From restoring the boundaries between fields in the Nile River valley during the time of the Pharaohs to supporting the work of the Roman engineers that built the Appian Way, surveyors were a fundamental part of early cultures. They fulfilled needs to demarcate property boundaries, conduct reconnaissance and make maps for planning. They planned, monitored and archived the details of construction projects, and provided a host of other services and products that involved measuring and depicting the earth’s surface with the natural, built and planned environments.
Over the last half century, technologies such as the EDM, electronic data collection and computation, robotic total stations and GPS have changed the paradigms related to surveying fieldwork. But the changing role of the surveyor was barely evident until the advent of machine control. Today, the active control of machines using RTK GPS, robotic total stations and lasers is common in construction, mining and agriculture. Construction machines such as dozers, graders, excavators and even pavers have become massive position sensors. The concept has radically changed the surveyor’s role in construction projects, from initial investigations to the as-built as well as in the maintenance and rehab stages.
Surveyors previously were needed to set grade and alignment stakes to provide guidance for the heavy equipment operators; now the surveyor’s value lies in supporting construction through planning processes used by construction organizations. Today, the surveyor’s role includes communication with various stakeholders including engineers, architects, planners, local government, landowners, utility service providers and others, sometimes well in advance of breaking ground.
The surveyor’s new function has transformed to that of geo-data manager, creating or verifying the digital terrain and design models that are placed in the machine. The surveyor’s activities also include monitoring progress, field checking the work as it occurs, updating changes to the model as a result of inevitable design revisions, and ensuring the creation of complete and accurate “as-built” documents to serve the project life-cycle. Though not grasped by all, these activities represent the modern surveyor’s principal role in construction. Other activities include setting up calibration systems and processes to ensure that machines accurately create the desired design; managing on-site communications to ensure that all machines are using the correct version of the terrain and design models; monitoring each individual machine’s performance; and providing input into the project’s building information model (BIM).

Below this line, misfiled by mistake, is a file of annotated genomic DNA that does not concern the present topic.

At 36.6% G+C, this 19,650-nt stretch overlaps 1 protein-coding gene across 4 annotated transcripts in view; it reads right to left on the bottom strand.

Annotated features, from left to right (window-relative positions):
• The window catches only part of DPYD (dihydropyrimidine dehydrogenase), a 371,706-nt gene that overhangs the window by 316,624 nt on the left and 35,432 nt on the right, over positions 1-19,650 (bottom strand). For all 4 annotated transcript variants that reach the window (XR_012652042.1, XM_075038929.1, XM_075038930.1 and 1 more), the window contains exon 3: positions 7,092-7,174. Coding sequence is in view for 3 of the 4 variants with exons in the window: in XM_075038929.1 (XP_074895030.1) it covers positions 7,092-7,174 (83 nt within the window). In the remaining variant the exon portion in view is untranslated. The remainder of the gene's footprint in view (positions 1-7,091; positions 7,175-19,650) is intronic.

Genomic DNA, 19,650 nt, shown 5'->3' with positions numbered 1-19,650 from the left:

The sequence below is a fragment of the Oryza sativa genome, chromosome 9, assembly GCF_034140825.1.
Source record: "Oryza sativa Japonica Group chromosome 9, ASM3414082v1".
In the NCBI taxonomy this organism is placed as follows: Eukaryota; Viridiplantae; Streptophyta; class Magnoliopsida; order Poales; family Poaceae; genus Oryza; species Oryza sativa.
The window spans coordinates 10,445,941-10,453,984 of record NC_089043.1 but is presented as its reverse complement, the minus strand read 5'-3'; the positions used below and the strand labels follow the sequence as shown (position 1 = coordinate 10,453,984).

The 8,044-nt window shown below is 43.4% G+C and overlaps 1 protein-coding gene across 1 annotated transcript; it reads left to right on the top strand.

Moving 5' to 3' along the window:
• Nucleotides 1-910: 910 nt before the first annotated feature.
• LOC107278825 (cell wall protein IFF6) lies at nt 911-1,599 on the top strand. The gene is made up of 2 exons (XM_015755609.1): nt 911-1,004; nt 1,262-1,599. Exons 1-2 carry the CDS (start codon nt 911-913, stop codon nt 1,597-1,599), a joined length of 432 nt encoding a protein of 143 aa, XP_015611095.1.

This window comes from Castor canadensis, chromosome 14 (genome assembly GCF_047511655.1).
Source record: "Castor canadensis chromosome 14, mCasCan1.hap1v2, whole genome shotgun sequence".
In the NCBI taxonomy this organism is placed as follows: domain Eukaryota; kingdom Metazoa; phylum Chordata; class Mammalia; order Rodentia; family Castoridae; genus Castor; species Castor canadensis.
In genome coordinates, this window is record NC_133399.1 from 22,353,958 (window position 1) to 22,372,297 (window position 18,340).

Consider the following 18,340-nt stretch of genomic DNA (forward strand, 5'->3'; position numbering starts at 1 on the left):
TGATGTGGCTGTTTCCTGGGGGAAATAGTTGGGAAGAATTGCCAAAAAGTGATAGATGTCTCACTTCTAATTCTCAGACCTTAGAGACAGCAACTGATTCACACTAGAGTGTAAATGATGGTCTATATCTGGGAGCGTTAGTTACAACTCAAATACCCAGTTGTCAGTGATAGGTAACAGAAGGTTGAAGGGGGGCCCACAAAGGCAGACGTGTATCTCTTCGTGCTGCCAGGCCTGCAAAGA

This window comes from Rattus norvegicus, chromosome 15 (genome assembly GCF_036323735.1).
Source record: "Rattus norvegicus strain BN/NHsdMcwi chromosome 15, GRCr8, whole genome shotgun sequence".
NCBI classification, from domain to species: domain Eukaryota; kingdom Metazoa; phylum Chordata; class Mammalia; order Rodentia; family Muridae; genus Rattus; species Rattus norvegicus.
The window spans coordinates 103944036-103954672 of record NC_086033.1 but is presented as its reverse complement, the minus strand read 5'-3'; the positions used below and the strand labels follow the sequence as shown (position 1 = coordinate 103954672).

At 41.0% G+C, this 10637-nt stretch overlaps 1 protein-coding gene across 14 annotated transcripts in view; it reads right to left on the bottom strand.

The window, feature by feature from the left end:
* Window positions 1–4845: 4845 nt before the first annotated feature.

Another key technology is GIS. Far more than “mere” mapping or simply providing survey data to the GIS professional to become part of an accurate and appropriate base map, GIS for surveyors means being an active part of the broad spectrum of GIS activities. Such activities include creating, populating and maintaining a GIS, and using it as a tool to manage the natural and built environment as well as the cadastre.
Technology will play an even greater role in the future of the surveying profession. Developments such as terrestrial, mobile and airborne scanning, digital photogrammetry and remote sensing have enabled the collection of more complete data, speedier field campaigns and nearly instantaneous data analysis. Software solutions are constantly being improved to furnish more solutions to niche applications. These systems--focused on acquiring and managing position data--are supplemented by an array of adjacent technologies. For example, surveying systems can be coupled with mobile phone and Internet access, cloud computing and Web-based geodatabases. This combination adds a range of products to the surveyor’s information set, including control data and information, visible, infrared and multi-spectrum imaging products of the earth, obliquely-sensed aerial data, cadastral information and regional mapping products. As a result, the surveyor (now the geo-data manager) can combine information and techniques to meet the needs of the entire project, or a tiny part of it.
Not all non-surveyors will engage in their own data collection operations merely to save cost. Engineers and natural scientists, who need to collect their own monitoring or verification data, often work with surveying instrumentation. Experts in disciplines such as accounting, risk management and facilities management may have an interest in survey data as well.
A key challenge for the surveyor, even with well-developed technology to assist, will be in communicating the information to the users. Surveyors can present information using a variety of media including static and dynamic visualizations. In addition to 3D representations, data displays can incorporate other dimensions such as cost, profitability, schedule and levels of project risk.
Understanding and embracing these changes is not enough. Individual surveyors, and the societies they belong to, must collaborate with academia, government and industry to achieve common goals and benefits. Together, they need to reinforce the proposition that surveyors are the geo-data managers of the future--and that tomorrow’s professionals are prepared for the challenge through education, training and professional development.